If you look on the map you’ll see two houses built on the south side of Bryn Mawr already. I remember reading somewhere that the city tried to stop this in order to extend the Sauganash Trail, but were told in court they were too late for their application. North of Bryn Mawr I saw surveyors doing measurements. The city needs to lay claim to the property before Union Pacific sells it to private developers.

    In May of 2015 a public meeting was held to start the planning, but little if anything doesn’t seem to be getting done. The subject doesn’t come up with the city or from the 39th Ward.

  • david vartanoff

    While the bike/walking trails are nice, a light rail line connecting Skokie all the way to the end of the Ravenswood L would be a useful addition.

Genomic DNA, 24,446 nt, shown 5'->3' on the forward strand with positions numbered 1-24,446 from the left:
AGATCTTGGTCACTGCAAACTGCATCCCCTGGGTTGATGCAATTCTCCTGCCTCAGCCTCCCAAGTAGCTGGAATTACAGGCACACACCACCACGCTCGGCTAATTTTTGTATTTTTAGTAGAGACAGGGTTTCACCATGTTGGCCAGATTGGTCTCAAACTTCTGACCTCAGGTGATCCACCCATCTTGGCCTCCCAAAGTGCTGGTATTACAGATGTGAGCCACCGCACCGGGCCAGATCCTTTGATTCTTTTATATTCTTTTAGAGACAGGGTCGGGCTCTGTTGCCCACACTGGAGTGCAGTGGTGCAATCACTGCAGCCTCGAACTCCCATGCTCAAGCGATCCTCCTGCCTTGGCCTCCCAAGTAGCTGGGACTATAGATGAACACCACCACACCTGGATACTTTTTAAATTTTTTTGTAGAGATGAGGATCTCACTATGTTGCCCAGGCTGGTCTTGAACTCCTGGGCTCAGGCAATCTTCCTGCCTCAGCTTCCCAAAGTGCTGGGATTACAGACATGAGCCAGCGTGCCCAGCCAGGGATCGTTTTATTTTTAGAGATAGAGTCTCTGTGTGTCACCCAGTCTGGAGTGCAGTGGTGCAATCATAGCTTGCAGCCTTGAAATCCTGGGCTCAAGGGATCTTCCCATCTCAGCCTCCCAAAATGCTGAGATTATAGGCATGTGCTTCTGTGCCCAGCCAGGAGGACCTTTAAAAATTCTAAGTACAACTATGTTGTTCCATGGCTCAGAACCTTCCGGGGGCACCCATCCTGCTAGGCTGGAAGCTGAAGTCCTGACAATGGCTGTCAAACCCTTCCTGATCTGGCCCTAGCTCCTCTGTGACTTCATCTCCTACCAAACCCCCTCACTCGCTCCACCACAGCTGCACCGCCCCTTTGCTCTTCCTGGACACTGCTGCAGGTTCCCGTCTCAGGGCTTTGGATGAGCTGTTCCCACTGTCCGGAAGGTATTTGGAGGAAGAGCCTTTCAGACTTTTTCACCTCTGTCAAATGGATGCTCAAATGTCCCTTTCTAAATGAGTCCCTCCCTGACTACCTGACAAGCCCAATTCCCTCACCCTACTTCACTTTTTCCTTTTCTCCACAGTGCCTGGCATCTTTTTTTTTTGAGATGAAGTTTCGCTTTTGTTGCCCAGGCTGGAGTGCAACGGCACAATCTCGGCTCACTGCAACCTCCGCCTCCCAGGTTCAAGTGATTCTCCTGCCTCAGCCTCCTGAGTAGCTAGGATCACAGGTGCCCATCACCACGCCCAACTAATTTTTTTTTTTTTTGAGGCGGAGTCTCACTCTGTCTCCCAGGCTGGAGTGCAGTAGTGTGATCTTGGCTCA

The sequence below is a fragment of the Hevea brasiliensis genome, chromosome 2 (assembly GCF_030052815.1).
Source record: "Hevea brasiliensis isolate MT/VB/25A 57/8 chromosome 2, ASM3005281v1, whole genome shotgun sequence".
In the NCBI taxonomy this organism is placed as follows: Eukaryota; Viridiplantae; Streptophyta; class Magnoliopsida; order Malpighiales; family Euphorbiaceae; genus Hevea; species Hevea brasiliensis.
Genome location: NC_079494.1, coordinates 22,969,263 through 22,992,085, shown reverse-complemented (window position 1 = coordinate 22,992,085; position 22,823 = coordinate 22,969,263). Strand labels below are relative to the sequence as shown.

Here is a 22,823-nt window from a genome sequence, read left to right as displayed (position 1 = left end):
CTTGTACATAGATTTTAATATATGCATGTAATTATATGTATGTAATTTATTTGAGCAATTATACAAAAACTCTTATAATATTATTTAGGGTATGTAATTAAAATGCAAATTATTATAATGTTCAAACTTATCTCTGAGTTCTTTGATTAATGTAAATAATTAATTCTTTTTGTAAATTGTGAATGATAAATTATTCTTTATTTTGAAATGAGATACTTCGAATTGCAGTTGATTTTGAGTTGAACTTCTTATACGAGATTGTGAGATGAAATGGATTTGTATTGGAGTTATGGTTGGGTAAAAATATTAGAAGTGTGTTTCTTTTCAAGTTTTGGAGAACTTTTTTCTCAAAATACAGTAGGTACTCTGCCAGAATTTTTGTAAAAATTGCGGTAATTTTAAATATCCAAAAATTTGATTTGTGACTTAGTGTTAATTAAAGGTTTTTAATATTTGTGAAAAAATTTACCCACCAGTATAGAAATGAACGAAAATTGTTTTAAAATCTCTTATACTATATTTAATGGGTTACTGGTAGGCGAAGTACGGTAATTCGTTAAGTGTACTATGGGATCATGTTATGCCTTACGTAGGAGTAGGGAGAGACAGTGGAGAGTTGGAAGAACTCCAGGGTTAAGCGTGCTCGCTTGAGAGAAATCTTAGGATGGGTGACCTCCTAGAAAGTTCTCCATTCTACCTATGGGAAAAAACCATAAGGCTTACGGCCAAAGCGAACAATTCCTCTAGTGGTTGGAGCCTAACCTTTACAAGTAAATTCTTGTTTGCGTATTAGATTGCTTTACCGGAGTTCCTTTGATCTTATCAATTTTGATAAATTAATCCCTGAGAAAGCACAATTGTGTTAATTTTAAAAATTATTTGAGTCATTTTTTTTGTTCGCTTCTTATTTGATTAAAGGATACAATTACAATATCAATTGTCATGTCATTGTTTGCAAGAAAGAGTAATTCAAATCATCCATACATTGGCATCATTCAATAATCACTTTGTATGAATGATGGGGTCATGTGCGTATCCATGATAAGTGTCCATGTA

• planetshwoop

    Church Street and Beckwith (West of the trail) are part of a bike corridor in that area. I believe if you go west from the NBT on Beckwith you can get to the DesPlaines Trail.

  • planetshwoop

    Their are buses that connect from the current Ravenswood el to downtown Evanston and the Lincolnwood mall.

    The trails do have possible connections to the Skokie Swift in Skokie.

  • planetshwoop

    I’ve been in contact with the Lincolnwood Planning Dept about these trails and have found them incredibly responsive and great to work with. They pointed me to the Northwest Muncipal Council, which is where a lot of the planning and coordination for suburban bike and ped trails happens. There is some great info about the long range plans of what’s to be built and the status on how they’re doing.

    If you bike with kids, there are lots of playgrounds nearby the trail. It also goes to Emily Oaks and the Exploratorium in Skokie which are great.

    (IDOT needs to improve the Devon Ave crossing. While there is a warning light, it’s still considered informational for most drivers and scary.)

  • skyrefuge